Ferguson On Edge

Protest Outside Ferguson Police Department

Protesters were arrested last night. And a court decision could drop tomorrow:

The grand jury hearing evidence on the Michael Brown shooting is preparing to meet Friday for what might be its final session, and a decision on whether to charge Officer Darren Wilson could come the same day, law enforcement officials briefed on the plans said.

On Monday, Governor Jay Nixon declared a state of emergency and activated the National Guard. Jamelle Bouie disapproves of such actions:

[W]hile many Ferguson residents were disturbed by the damage done during the earliest protests, there’s anger over the choice to declare a state of emergency, and rightfully so.

Remember, the initial Ferguson protests—which began the afternoon Brown was killed—weren’t violent. Instead, at first dozens, then hundreds of people gathered to peacefully protest the shooting and demand answers for why Brown’s body was allowed to lie in the sun for four hours before police took action. If there was unrest that day, it was less because of the protesters and more because of police.

As soon as residents met to protest Brown’s death that day, police brought scores of reinforcements. The Ferguson Police Department called in more than 100 officers from other jurisdictions, with some officers wielding dogs and shotguns. Given the circumstances—an angry community that wanted answers over the death of a teenager—it was an overreaction that engendered mistrust and worsened the situation.

Amy Davidson argues along the same lines:

The grand jury may surprise those who expect it to let Officer Wilson walk away. Those who are watching the people of Ferguson with such worry now may be asked to comprehend them in ways they haven’t before. It is treated as somehow exceptional that there were no riots after the acquittal of George Zimmerman in the shooting death of Trayvon Martin, in Florida. But what is often forgotten there is that what Martin’s parents asked for, first and foremost, was simply a trial of some kind, a chance for their son’s story to be heard in open court—at first, it looked as if it never would be. They got that, if not the full measure of accountability they hoped for. The fearfulness of the authorities in Missouri has been seen as an insult to the black community and a preëmptive strike against perfectly legal peaceful protests. Both of those elements are there, and both, counterproductively, increase tensions and reduce trust.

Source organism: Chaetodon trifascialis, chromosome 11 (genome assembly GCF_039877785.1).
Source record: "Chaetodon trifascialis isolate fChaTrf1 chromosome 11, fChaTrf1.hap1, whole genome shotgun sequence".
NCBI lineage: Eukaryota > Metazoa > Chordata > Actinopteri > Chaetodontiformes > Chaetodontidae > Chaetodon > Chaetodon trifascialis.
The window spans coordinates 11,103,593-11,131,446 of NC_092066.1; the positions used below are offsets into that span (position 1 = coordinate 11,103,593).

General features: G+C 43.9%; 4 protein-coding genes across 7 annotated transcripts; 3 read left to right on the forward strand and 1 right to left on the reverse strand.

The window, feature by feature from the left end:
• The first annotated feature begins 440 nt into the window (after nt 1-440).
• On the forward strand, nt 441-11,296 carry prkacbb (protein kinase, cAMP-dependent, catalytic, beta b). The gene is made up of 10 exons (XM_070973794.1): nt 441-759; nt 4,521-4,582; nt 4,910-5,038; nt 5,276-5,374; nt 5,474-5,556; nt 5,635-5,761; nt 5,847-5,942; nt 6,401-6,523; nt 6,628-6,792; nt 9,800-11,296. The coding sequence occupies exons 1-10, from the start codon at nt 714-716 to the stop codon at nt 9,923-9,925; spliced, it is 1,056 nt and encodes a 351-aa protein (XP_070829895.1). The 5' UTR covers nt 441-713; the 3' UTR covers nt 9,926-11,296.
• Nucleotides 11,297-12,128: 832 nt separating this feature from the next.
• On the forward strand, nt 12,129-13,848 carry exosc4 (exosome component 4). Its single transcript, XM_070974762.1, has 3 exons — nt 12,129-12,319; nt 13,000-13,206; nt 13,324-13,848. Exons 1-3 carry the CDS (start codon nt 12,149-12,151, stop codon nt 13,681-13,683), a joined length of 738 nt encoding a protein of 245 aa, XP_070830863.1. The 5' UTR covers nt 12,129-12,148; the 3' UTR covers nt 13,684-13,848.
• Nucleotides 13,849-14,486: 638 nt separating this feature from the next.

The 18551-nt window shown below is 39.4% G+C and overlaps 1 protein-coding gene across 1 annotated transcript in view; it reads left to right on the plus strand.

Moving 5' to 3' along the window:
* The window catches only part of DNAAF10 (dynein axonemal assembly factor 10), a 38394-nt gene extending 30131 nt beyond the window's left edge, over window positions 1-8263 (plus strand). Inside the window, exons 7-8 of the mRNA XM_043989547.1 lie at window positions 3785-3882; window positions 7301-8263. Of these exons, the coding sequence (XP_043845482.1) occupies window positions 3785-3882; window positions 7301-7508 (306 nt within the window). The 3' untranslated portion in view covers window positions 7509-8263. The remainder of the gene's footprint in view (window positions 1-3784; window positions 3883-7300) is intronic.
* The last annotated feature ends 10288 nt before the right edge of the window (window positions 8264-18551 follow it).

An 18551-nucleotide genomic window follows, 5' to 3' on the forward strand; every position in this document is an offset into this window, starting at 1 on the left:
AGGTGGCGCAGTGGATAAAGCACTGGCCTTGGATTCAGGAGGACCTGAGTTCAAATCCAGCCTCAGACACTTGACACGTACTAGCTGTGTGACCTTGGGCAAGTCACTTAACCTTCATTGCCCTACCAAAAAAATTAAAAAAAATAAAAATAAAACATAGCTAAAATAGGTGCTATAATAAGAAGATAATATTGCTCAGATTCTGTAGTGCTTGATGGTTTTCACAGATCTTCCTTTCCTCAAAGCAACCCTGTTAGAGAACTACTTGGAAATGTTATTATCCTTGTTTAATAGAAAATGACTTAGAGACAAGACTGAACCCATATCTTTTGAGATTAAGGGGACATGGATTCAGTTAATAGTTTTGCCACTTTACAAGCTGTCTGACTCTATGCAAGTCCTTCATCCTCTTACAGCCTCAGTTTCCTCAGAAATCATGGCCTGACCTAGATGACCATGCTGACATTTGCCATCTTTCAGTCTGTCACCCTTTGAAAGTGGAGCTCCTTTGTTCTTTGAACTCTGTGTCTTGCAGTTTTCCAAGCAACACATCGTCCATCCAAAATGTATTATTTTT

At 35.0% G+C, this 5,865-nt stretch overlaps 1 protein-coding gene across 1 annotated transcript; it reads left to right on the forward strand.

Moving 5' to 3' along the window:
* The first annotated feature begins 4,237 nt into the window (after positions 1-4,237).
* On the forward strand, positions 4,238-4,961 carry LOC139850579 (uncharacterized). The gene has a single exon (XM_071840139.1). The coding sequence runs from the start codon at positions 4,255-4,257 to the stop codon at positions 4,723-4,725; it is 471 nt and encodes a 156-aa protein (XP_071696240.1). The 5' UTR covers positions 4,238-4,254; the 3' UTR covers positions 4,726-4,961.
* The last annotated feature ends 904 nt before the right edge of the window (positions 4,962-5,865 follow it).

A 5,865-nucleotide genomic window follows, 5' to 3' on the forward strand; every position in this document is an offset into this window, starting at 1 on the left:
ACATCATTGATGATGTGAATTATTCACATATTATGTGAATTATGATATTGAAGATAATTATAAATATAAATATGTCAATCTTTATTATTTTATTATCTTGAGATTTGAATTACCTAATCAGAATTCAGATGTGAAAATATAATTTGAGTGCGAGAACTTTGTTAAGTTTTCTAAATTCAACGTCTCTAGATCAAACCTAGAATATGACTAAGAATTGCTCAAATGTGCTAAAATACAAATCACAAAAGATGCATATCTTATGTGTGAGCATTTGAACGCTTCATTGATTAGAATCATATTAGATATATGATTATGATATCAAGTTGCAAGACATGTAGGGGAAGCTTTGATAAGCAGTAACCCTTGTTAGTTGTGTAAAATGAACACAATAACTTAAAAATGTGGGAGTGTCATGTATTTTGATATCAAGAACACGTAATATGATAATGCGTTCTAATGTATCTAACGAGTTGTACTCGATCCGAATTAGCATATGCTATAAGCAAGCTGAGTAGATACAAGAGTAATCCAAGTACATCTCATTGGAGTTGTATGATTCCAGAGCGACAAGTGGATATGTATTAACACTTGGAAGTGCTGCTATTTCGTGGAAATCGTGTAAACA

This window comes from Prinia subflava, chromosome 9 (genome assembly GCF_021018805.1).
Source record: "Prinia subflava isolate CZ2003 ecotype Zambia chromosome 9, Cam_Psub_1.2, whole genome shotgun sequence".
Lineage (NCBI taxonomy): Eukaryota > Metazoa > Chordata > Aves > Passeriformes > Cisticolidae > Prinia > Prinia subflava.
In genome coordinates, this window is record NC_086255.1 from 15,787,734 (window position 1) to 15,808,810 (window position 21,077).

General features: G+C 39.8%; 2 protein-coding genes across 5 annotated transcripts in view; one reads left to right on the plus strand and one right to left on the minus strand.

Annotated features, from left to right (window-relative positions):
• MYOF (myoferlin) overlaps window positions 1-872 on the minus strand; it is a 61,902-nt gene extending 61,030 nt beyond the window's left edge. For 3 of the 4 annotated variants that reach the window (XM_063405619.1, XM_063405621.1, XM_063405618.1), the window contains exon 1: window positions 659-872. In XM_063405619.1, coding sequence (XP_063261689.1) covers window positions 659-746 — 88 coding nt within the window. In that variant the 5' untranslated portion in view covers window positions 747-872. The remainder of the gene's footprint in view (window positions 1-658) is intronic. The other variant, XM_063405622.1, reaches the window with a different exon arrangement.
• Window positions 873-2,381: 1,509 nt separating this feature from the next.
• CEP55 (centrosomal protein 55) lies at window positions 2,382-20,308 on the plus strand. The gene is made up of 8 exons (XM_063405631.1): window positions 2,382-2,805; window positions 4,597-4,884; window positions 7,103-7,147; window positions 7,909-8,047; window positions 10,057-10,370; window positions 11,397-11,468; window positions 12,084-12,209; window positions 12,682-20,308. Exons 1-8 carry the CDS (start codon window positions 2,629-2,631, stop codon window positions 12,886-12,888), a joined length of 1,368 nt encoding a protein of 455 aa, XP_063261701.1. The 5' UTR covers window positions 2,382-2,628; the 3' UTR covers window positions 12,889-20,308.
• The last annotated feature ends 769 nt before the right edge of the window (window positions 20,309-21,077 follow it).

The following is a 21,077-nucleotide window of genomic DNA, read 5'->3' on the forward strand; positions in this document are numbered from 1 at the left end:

Paul Cassell hopes for transparency from the grand jury:

Several weeks ago, Bob McCulloch (the St. Louis County prosecuting attorney supervising the grand jury) issued a little-discussed news release, promising that if the grand jury decides not to charge, he will then seek to have the grand jury’s information made publicly available: “If the grand jury does not return an indictment, then I will ask the court to order that the evidence be released to the public as soon as possible if not immediately.”  (McCulloch has also pointed out that if the grand jury makes a decision to return charges, no such motion will be required because the facts will naturally emerge during the criminal trial.)

… It is hard to imagine a court turning down McCulloch’s request to release the grand jury information.  This will make the Michael Brown shooting investigation far more “transparent” than just about any other high-profile criminal investigation.

(Photo: A protestor in a Guy Fawkes mask, raises his hands in front of a line of police outside the Ferguson Police Department as part of continued demonstrations in regards to the shooting death of Michael Brown by police officer Darren Wilson in Ferguson, Missouri on November 19, 2014. By Samuel Corum/Anadolu Agency/Getty Images)